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The Fathering Project

24/02/17 03:04:59

Feb24

Each year I get invited to the Smith Lecture by my friend Bill Hurditch. Bill is one of the members of the committee to honour the memory of Anglican theologian Bruce Smith, who taught at the University of Sydney and died young. The 2016 Smith Lecture was one of the best: it was delivered by Dr Bruce Robinson, an endocrinologist from Perth (he is a professor at the University of Western Australia and a specialist in lung cancer) who was the West Australian of the Year in 2013 for his work in establishing the Fathering Project.

As Bruce explained things, mothers have natural maternal instincts that make it clear to children how important they are. For fathers it is different. Many fathers do not concern themselves enough with what happens with their children. The Fathering Project aims to fix this shortcoming in the following ways:

  • Help fathers realise how important they are in a child’s life and to give them advice on how to encourage their children.
  • Encourage fathers to become proactive and get involved early with their children.
  • Help fathers and father figures get connected in positive ways.
  • Reach fathers in their situation: schools, workplaces, community groups.
  • Utilise research-based evidence to encourage positive changes in fathers.
  • Highlight the strong causal link between good fathering and the reduced incidence of harmful behaviours such as suicide, self-harm and substance abuse.

What is going on here? According to Bruce Robinson, two things: first, fathers need to show unconditional love and caring for their children and second, fathers need to spend time with their children – to do things together. This sounds straightforward enough, but it often does not happen. Bruce related a story about how in a lecture he said for the persons in prisons in W.A, at least 80% of those incarcerated did not have a true father figure in their lives; the head of the department of corrections interrupted and said that he was wrong: the figure was at least 98%. He suggests that there be “dad trips” – just the dad and the child, along together off somewhere. The time together helps make the child understand that, as far as the father is concerned, he (the child) is special, no matter what. Bruce has lots of helpful suggestions, such as the “BUS” journey: Being there; Unconditional love; and making sure that each child feels Special. The trick is in making it happen.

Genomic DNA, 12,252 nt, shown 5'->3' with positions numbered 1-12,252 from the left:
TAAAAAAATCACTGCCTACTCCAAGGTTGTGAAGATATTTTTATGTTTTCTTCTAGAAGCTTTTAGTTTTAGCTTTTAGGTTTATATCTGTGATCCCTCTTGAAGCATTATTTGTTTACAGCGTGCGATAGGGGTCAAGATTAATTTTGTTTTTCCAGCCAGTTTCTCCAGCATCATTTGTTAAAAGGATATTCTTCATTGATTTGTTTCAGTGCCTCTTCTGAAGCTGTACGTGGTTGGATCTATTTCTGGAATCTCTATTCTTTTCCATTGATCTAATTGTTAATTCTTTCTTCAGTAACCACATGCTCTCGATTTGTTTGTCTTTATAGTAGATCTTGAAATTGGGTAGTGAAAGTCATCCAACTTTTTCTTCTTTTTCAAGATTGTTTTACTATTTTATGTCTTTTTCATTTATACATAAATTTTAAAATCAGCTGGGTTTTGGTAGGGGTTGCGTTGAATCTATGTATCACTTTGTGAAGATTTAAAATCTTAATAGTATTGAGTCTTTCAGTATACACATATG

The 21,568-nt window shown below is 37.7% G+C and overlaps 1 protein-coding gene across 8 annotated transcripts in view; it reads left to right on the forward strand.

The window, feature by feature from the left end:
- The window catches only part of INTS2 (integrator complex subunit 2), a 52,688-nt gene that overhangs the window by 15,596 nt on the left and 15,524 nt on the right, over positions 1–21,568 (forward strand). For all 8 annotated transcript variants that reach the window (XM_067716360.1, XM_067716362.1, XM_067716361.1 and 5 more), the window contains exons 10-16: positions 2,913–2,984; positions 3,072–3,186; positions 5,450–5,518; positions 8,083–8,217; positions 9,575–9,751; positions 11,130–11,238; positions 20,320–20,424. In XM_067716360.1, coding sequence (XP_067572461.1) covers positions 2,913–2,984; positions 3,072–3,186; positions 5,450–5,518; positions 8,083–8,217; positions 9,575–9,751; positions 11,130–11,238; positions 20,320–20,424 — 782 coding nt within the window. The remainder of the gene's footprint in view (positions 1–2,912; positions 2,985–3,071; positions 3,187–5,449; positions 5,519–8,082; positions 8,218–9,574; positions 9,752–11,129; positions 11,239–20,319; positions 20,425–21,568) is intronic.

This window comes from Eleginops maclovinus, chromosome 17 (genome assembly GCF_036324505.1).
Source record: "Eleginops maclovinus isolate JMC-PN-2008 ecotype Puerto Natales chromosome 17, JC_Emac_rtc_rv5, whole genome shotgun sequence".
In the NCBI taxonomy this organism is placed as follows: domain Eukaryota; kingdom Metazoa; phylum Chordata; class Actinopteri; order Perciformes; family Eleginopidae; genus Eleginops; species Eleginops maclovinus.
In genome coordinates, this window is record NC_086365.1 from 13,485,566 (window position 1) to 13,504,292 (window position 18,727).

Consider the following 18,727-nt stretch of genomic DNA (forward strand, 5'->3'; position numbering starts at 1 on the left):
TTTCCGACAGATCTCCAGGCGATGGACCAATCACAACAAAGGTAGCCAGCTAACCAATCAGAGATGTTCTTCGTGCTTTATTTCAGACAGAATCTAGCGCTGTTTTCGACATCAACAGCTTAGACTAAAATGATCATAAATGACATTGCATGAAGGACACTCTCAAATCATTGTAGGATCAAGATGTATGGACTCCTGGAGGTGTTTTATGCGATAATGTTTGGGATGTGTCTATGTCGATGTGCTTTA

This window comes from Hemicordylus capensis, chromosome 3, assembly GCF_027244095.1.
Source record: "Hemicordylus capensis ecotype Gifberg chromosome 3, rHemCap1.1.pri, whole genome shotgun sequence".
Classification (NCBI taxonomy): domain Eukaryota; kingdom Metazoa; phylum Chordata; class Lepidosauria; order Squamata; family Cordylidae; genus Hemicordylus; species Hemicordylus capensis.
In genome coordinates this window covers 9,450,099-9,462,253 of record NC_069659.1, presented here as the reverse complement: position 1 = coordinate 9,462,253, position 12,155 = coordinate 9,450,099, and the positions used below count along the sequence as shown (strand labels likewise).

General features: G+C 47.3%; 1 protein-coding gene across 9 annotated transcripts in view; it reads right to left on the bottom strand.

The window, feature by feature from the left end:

Of course, Dr Bruce Robinson’s thoughts resonate well with a Jewish perspective. We have to make each of our children understand that he or she is special; that we love them unreservedly no matter what. Mothers are naturally and almost always good at this, fathers less so. Fathers need to work at it. Bruce gives lots of practical suggestions to make a father’s love a reality. We have a duty to educate and instruct our children; a key dimension of our duty is to give unconditional love to our children and make sure that they know that they are special for us.

Mon, 10 December 2018 2 Teves 5779

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